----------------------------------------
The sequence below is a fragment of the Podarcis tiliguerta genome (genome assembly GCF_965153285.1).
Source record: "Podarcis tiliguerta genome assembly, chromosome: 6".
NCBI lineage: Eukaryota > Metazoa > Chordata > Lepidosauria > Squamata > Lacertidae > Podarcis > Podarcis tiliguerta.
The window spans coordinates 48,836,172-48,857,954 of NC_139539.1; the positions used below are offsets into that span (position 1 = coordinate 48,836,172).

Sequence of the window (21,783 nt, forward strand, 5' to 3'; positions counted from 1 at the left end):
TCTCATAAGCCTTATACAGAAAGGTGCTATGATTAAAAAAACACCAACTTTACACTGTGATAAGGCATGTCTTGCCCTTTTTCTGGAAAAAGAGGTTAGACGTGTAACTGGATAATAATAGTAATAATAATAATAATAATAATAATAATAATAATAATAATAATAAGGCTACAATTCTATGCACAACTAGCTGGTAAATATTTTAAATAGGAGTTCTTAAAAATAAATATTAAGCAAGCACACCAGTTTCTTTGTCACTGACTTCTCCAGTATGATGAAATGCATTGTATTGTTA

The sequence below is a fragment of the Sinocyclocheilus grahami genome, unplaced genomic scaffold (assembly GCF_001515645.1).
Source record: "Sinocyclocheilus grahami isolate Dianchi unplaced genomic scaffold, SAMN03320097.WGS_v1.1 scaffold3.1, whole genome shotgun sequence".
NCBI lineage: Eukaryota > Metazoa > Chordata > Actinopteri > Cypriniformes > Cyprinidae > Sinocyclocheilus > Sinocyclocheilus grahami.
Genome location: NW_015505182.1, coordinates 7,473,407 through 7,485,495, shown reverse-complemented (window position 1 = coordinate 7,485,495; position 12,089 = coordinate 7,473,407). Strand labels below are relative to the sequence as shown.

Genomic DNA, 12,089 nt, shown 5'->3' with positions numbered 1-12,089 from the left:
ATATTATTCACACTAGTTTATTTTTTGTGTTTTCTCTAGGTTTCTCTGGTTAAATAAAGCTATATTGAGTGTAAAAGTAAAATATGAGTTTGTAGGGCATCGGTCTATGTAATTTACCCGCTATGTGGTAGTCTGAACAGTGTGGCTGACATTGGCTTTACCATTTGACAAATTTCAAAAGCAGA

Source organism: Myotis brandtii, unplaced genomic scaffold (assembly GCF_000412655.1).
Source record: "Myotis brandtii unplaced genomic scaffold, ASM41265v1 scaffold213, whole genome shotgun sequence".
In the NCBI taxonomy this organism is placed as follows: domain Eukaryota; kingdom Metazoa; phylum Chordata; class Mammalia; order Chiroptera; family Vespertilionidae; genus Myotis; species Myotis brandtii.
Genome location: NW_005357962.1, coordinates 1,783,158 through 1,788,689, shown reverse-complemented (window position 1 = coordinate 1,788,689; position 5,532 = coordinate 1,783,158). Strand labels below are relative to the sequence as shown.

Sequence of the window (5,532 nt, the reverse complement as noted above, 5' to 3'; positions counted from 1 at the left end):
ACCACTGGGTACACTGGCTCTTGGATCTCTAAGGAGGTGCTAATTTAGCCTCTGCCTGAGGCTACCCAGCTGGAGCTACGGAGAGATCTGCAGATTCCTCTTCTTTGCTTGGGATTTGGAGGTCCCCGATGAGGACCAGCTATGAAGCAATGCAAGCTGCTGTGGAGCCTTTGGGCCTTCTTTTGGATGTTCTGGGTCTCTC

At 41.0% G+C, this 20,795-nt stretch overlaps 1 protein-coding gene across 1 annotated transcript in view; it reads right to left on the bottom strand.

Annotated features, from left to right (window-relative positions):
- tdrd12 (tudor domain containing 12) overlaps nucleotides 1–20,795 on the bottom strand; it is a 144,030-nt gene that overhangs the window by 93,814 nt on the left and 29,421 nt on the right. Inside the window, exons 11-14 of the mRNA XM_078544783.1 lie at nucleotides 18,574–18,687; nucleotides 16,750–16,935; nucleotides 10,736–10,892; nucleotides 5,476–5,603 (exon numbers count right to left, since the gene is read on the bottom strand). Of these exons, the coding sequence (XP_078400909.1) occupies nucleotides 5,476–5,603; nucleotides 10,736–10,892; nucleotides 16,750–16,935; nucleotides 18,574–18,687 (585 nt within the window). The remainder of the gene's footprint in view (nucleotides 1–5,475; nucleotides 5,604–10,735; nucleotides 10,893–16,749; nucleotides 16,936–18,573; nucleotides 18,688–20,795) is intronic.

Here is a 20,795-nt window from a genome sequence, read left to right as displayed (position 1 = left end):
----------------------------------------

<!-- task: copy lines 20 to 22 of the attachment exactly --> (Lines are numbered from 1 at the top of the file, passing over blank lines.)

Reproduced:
Annotated features, from left to right (window-relative positions):
- tdrd12 (tudor domain containing 12) overlaps nucleotides 1–20,795 on the bottom strand; it is a 144,030-nt gene that overhangs the window by 93,814 nt on the left and 29,421 nt on the right. Inside the window, exons 11-14 of the mRNA XM_078544783.1 lie at nucleotides 18,574–18,687; nucleotides 16,750–16,935; nucleotides 10,736–10,892; nucleotides 5,476–5,603 (exon numbers count right to left, since the gene is read on the bottom strand). Of these exons, the coding sequence (XP_078400909.1) occupies nucleotides 5,476–5,603; nucleotides 10,736–10,892; nucleotides 16,750–16,935; nucleotides 18,574–18,687 (585 nt within the window). The remainder of the gene's footprint in view (nucleotides 1–5,475; nucleotides 5,604–10,735; nucleotides 10,893–16,749; nucleotides 16,936–18,573; nucleotides 18,688–20,795) is intronic.

Here is a 20,795-nt window from a genome sequence, read left to right as displayed (position 1 = left end):